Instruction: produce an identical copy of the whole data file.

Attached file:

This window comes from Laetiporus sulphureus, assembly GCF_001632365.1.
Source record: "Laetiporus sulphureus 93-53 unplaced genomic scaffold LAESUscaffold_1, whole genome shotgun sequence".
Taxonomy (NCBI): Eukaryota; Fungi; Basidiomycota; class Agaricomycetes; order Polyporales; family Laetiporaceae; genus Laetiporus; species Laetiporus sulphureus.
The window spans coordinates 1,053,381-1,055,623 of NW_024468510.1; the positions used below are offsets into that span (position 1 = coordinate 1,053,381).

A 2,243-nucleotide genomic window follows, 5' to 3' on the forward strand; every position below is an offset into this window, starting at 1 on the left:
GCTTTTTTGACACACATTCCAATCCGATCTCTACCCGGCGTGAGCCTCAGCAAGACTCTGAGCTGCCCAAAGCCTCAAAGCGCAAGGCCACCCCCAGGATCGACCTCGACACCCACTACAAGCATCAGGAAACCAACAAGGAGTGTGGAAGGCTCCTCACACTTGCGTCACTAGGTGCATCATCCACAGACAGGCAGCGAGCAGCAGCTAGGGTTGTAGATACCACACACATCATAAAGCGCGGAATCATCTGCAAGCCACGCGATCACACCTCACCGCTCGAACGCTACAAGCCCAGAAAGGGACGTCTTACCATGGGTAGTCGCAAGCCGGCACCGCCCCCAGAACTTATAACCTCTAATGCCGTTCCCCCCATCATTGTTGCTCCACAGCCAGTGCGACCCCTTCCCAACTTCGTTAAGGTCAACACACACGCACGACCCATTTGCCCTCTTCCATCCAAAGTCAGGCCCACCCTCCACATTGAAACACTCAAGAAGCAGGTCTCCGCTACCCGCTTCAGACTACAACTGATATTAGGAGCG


This window comes from Laetiporus sulphureus, assembly GCF_001632365.1.
Source record: "Laetiporus sulphureus 93-53 unplaced genomic scaffold LAESUscaffold_1, whole genome shotgun sequence".
Taxonomy (NCBI): Eukaryota; Fungi; Basidiomycota; class Agaricomycetes; order Polyporales; family Laetiporaceae; genus Laetiporus; species Laetiporus sulphureus.
The window spans coordinates 1,053,381-1,055,623 of NW_024468510.1; the positions used below are offsets into that span (position 1 = coordinate 1,053,381).

A 2,243-nucleotide genomic window follows, 5' to 3' on the forward strand; every position below is an offset into this window, starting at 1 on the left:
GCTTTTTTGACACACATTCCAATCCGATCTCTACCCGGCGTGAGCCTCAGCAAGACTCTGAGCTGCCCAAAGCCTCAAAGCGCAAGGCCACCCCCAGGATCGACCTCGACACCCACTACAAGCATCAGGAAACCAACAAGGAGTGTGGAAGGCTCCTCACACTTGCGTCACTAGGTGCATCATCCACAGACAGGCAGCGAGCAGCAGCTAGGGTTGTAGATACCACACACATCATAAAGCGCGGAATCATCTGCAAGCCACGCGATCACACCTCACCGCTCGAACGCTACAAGCCCAGAAAGGGACGTCTTACCATGGGTAGTCGCAAGCCGGCACCGCCCCCAGAACTTATAACCTCTAATGCCGTTCCCCCCATCATTGTTGCTCCACAGCCAGTGCGACCCCTTCCCAACTTCGTTAAGGTCAACACACACGCACGACCCATTTGCCCTCTTCCATCCAAAGTCAGGCCCACCCTCCACATTGAAACACTCAAGAAGCAGGTCTCCGCTACCCGCTTCAGACTACAACTGATATTAGGAGCG